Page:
‘Psychiatry With A Scalpel’

Out with friends a few days ago, we were playing  the ‘what would you buy if you won the lottery?’ game.  (The fact that I don’t buy a ticket detracts not a jot from my outrage at never having won).

I’ve rehearsed this scenario with friends in varying forms since I was little, but whilst the premise may be unchanged, our ambitions are now slightly different.  From ‘Dress Your Own Barbie’ to the heady world of plastic surgery, these days it’s not just Mr Potato Head who’s going under the knife.

The question today is not  so much ‘would you have it done?’ as, ‘what bits would you change?’ and ‘where would you stop?’

I’d love to say that this is a problem confined to Z-list celebs and those with too much money or a lack of purpose.  But – articulated or not, I suspect that it’s a topic of fascination both within and outside the church. Me being me, my mouth tends to roar into action before the starting whistle’s blown.  But in broaching the topic, even I’m aware of basic etiquette. Observe;

I’ll prepare the ground by opening with insightful observations of global concern. ‘What do you think of X’s policy on the exportation of goats? Fascinating article in the FT.   And great feature on Newsnight on er – Jordan.  No, not the place.  The celebrity, of course.  She’s just got another nose..’)

Next to hedge around with necessary caveats.

‘Of course as a Christian I’d never even consider plastic surgery’.

(Friend nods vigorously, whilst avoiding eye-contact).

‘Disgusting.  The very idea!’

(A delicate pause).

‘Aside from anything else, I couldn’t afford it’.

(Brushing away an imaginary crumb)

‘. . But just say, for the sake of argument, I was abducted by the brilliant plastic surgeon –  Charleton Carver. In fact, (warming to my theme), we both are. He’s gorgeous and he’s whisked us away to his Monte Carlo surgery. Seriously, these things happen.  What can we do? He’s Demanding we get something done.’

(Friend expresses horror whilst licking lips and murmurs,

‘.. Yes, I see what you mean.  Oh my…’

(A moment to reflect)

‘..  Boobs or butt?’

And we’re off..

This is purely as an imaginative debate.  An exercise in irony.  After all, what self-respecting woman would really think her life could be improved by lopping bits off her anatomy or adding them on?  That’s like saying ‘if you look better, you’ll feel happier’.  Ha! As if  a generation of intelligent women are gonna fall into that  – ooooh, hang on.  Just spotted something in Boots – it’s the moisturiser that plumps your lips, no kidding.  I’ll be right back..

In some senses, plastic surgery really is a global issue, exposing  complex values and beliefs that are more than skin deep. Recently, Time Magazine ran an article on the astonishing growth of such procedures in Asia, where even toddlers are booked in to have their eyelids done and at least one in 10 Korean adults have received some form of surgical upgrade. Closer to home, in 2009 the UK plastic surgery industry was worth £1.2b –  and this is a fraction of the US, where around 12 million cosmetic procedures are carried out each year.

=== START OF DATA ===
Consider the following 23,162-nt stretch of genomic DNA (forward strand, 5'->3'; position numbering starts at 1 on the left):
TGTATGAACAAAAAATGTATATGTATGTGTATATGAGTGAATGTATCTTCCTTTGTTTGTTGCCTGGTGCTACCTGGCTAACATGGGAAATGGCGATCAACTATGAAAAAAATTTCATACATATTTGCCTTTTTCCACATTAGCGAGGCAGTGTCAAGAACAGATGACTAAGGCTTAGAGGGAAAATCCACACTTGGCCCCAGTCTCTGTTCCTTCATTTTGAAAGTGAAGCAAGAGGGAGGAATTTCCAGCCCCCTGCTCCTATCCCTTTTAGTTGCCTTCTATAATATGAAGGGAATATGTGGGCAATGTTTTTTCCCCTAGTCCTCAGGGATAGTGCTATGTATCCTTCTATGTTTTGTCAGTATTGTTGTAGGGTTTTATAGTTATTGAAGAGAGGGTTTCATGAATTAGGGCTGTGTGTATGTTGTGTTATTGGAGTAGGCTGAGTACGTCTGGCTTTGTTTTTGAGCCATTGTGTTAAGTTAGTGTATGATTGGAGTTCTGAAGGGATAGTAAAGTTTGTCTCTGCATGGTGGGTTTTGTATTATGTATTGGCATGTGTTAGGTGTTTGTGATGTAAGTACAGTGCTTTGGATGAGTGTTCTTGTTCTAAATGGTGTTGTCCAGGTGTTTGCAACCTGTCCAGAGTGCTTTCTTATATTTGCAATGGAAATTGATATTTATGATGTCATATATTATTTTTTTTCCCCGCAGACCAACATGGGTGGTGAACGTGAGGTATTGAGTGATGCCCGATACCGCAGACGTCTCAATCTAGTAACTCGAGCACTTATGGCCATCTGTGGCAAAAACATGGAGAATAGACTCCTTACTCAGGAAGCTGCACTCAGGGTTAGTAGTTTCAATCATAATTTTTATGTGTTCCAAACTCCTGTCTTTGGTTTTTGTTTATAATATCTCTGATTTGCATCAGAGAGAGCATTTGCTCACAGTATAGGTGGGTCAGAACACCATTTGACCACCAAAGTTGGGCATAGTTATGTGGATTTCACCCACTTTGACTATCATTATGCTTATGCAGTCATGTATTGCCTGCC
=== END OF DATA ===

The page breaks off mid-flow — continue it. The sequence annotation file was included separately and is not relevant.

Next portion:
Every year in the UK, there are around  100,000 operations, (not including non-surgical options like Botox). 90% of these are carried out on women, (with the most common being breast enlargements and eyelid surgery). That said, in 2009, 7% more men opted for plastic surgery than in the previous year.  (The most common operations for men are nose jobs, followed by breast reduction to deal with the dreaded ‘moobs’ or ‘man boobs’).

Plastic surgery has come a long way since its beginnings in WW1, where it was developed as  a  response to the horrific facial injuries suffered by soldiers.  But by the end of the Second World War, the US was left with a problem – a surplus of highly specialised cosmetic surgeons.  The solution  was to create a demand based on supply – by shifting the focus from men to women.  This is a pattern which is coming full circle, as today increasing numbers of men are joining what has been a female-dominated industry.

In the 1920s psychologist Alfred Adler gave the practice a huge boost, by claiming that our national ‘inferiority complexes’ justified plastic surgery as a form of therapy, (aka ‘psychiatry with a scalpel’). By the end of the 1980s, new technology and aggressive marketing made plastic surgery more accessible.   And today it’s not only cheap as chips, but just as common. Disgusting.

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